The big question for planners since the outset of the pandemic has been how cities and communities will change, and what role planners will take in implementing those changes. Here are four potential ways for urban planning to respond to the crisis.
(Opinion) After devoting more than a century of planning and engineering effort to the movement and storage of cars above all other considerations, U.S. cities have suddenly, temporarily shifted priorities.
The city of Oakland, across the bay from San Francisco, is the rare California city quickly adding housing units to the urban core. Local businesses are struggling to hang on as construction changes the fabric of the neighborhood.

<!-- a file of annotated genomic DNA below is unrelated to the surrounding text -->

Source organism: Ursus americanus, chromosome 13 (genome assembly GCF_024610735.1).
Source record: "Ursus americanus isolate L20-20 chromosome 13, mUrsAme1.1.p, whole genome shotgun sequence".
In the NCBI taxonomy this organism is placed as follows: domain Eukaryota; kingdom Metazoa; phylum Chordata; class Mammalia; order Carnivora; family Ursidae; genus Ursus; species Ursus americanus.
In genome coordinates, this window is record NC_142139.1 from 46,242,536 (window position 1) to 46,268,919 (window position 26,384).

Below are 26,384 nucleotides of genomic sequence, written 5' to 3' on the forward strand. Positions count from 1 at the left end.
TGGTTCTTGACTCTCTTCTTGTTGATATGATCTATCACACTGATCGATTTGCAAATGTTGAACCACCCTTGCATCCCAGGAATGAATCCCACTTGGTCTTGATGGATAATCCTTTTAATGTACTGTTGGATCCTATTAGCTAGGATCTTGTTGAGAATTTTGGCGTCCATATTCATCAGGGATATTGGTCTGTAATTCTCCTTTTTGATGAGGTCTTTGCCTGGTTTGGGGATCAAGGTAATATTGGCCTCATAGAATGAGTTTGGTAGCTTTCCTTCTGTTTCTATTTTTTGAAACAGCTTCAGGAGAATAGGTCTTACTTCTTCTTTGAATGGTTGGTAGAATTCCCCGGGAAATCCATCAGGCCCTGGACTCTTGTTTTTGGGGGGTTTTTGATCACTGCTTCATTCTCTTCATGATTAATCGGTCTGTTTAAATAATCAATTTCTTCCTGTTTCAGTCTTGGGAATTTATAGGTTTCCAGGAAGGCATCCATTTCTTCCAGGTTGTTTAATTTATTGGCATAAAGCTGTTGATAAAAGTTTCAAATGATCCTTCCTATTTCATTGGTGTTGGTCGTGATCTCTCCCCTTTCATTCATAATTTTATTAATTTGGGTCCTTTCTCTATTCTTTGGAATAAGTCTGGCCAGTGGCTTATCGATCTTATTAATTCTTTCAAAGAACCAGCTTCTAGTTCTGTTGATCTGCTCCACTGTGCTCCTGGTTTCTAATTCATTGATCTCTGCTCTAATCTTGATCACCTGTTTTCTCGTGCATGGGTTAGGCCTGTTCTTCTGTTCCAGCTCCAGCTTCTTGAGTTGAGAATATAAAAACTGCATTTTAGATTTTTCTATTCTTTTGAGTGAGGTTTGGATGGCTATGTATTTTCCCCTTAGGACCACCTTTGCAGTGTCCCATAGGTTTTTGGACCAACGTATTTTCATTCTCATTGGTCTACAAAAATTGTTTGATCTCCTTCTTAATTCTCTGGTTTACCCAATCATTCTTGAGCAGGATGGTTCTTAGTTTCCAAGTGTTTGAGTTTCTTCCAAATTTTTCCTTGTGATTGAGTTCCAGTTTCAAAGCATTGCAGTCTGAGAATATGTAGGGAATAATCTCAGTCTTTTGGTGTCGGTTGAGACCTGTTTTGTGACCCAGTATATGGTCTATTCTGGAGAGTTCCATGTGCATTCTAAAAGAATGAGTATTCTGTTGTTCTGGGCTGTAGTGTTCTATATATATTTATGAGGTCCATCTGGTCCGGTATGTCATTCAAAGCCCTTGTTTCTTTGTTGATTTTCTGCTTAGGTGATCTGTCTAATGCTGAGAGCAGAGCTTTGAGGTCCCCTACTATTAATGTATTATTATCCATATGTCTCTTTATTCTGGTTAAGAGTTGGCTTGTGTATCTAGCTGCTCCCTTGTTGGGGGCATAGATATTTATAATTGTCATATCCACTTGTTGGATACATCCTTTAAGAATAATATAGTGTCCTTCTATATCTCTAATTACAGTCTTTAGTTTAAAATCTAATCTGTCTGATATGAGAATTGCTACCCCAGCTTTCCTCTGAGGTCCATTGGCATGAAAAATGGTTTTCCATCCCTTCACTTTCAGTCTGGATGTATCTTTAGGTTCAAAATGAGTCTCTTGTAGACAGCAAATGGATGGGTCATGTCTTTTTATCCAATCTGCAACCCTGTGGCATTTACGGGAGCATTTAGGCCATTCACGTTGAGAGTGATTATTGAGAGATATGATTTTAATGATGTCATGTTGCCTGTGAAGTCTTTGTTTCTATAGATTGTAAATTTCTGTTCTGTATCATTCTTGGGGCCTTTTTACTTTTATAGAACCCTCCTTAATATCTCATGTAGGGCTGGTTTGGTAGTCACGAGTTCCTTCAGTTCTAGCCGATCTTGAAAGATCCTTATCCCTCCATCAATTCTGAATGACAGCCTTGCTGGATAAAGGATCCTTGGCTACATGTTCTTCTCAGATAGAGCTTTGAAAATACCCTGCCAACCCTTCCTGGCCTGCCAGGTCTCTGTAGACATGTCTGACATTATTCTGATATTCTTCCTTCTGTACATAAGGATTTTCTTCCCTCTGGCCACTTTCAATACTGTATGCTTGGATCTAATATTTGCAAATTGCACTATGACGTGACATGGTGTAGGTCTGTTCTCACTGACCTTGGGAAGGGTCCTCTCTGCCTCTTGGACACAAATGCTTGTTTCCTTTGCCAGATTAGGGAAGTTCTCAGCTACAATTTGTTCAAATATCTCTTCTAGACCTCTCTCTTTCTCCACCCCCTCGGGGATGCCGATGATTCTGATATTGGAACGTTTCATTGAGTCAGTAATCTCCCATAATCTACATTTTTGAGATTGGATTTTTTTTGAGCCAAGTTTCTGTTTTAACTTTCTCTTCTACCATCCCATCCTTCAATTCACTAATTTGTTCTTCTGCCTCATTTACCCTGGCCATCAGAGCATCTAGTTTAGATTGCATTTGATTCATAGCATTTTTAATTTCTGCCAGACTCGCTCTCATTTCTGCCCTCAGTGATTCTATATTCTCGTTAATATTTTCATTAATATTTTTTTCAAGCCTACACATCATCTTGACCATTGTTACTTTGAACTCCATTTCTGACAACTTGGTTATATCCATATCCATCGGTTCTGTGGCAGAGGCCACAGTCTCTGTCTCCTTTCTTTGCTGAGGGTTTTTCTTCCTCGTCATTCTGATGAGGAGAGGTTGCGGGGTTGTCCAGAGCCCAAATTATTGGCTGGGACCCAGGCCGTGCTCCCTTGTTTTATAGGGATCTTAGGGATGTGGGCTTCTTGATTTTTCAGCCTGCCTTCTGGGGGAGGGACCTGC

Environmentalists are up in arms after the loss of thousands of trees to make room for new developments in Nashville. Now a new affordable housing project could be the demise of the city's largest tree.
In Washington D.C., ZIP code 20003 is split into two distinct areas: fiercely preserved Capitol Hill and the construction-heavy Capitol Riverfront. But where are rents skyrocketing, and what factors go into that equation?